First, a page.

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TL;DR The company told me I have to work in country B for two months, then put me in country A, but when I finished the two months, I was told I need to work an additional four still in B. We did not define the exact schedule in contract or other written agreement. What are logical and ethical options when HR intentionally hide or give inaccurate information prior to signing contract? Should I use quitting the job as leverage to getting compensations?


Update There is a comment mentioning that I could use written agreements as legal evidence. When I asked for clarification on how this detour to country B is going to work, I did receive an email that says, "After training, we will move you. There will be some waiting period" (slightly paraphrased). I asked for further clarification on the waiting period, this time verbally, and was referred to internal processing time and visa application time, but nothing like "you have to wait for our regular transfer session that only happen a couple of times a year," which is the response I get now. This next regular session is four months away (before which they will do nothing, not preparing for paperwork or anything).

So while I do have some written response, in email, it is somewhat vaguely defined. IANAL, so I don't know whether it is legally sound. And I'll probably "suck it up" or quit and not go the legal route event if it is anyway.

Update 2 We do have a channel that we can report random issues to the higher-ups. Although I do not really expect to see response from them of any kind, I guess I'll still write a complaint and see what happens first. (I've already tried the HR department directly, which has been extremely to get hold of.)


I recently got hired at a global company with offices in country A and B, with A being my desired location. The company requested me to go through training in country B, after which the company will start the transfer process including apply for Visa for country A, while there may be some waiting period.

To be sure that I have the correct expectation about the arrangement and the vaguely defined "waiting period", I then asked about how long I have to wait and whether they want to keep me at country B for additional work after the training period. In the reply, the HR cited the length of the training period (a couple of months), explained getting a VISA for country A can take a variable length of time, and that they will start visa application after training, but they cannot give an exact time for above reasons; while waiting for the visa, obviously I will need to work on something.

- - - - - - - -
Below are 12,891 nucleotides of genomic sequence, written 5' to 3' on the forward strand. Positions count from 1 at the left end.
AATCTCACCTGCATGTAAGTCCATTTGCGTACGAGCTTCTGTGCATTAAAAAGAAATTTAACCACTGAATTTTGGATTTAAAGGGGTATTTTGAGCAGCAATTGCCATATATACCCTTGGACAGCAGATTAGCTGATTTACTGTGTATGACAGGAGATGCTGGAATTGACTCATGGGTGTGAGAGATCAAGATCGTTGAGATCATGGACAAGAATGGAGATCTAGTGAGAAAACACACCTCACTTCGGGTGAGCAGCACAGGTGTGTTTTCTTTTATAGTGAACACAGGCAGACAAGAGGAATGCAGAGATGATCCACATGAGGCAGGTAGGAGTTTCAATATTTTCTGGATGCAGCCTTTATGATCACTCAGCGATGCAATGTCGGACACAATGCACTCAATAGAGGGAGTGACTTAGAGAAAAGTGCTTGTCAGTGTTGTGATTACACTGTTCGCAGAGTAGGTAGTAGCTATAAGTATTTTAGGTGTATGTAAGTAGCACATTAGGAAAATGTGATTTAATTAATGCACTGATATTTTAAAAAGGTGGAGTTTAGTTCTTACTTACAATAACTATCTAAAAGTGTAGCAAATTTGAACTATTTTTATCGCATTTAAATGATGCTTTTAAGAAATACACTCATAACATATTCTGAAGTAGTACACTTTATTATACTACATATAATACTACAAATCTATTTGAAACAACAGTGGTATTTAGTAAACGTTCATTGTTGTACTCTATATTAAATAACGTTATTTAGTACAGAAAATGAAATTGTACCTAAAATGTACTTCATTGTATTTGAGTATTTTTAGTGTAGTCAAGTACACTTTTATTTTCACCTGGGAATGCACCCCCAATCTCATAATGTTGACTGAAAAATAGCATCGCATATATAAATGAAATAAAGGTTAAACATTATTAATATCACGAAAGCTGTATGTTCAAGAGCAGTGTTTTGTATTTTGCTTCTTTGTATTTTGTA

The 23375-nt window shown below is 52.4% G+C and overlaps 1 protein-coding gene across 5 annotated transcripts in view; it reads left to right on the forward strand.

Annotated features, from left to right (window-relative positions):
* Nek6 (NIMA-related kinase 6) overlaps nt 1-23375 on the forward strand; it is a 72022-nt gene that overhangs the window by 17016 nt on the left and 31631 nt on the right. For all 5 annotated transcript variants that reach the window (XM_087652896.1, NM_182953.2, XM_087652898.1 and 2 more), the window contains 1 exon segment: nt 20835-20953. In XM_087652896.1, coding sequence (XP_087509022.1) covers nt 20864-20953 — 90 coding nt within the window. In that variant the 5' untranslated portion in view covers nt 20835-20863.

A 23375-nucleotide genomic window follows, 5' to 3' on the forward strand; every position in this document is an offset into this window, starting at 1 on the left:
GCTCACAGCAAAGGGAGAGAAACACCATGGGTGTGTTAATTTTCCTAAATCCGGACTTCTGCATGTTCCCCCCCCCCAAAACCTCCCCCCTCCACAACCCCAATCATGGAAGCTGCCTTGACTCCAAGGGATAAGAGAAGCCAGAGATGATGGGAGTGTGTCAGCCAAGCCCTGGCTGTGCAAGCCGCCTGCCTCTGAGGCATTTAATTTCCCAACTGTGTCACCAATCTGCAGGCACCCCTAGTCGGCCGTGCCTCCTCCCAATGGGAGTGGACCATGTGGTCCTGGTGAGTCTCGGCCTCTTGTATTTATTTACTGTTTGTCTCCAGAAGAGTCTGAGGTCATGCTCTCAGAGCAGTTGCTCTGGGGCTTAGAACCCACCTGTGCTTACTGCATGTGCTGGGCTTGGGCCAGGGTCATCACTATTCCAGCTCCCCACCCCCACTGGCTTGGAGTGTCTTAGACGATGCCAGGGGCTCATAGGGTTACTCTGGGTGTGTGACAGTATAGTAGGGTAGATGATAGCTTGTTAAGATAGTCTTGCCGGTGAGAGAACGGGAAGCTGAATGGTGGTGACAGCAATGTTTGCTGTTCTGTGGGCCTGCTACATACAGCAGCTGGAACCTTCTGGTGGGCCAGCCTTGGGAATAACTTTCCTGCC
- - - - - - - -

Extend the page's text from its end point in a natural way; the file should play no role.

I felt the answer is reasonable and agreed to the arrangement. However, when I arrived in country B and completed training, I was told that I will need to wait for another four months because they move people between location A and B only in regular intervals. While I do not have proof, I suspect the HR person has known about the transfer schedule and decided to hide this information from me.

I understand that the company is not obligated to anything; after all, I did not request that any of this to be in the contract or other forms of written agreement. But still, I feel I have not been properly treated and my contact intentionally led me to believe I will spend a much shorter time in country B. When asked they declined to provide any support over the unexpected and extended stay.

I am now wondering how I should respond to this. Should I send in a complaint anywhere? The manager, whom I report my daily duties to, do not manage these issues. And some of my conversations with the HR is on the phone, so I have written record only for some but not all exchanges.

Would it be unethical to think about quitting the company over this? If it is not, should I use this as a leverage to ask for compensation over the inconveniences? And if I end up quitting, what should I explain to my next employer?

I have an otherwise neutral opinion about this job and do not mind having to start over again.

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    Do you know how long the visa process takes normally? How much time did you "lose" by their four-months-plan? I can easily see countries where you'd spend months waiting for the visa formalities to clear. What were your expectations concerning the visa timetable? – nvoigt May 23 '17 at 7:35
  • Am I correct in the assumption that the most important thing for you, is to go to country A? – Jonas Praem May 23 '17 at 7:38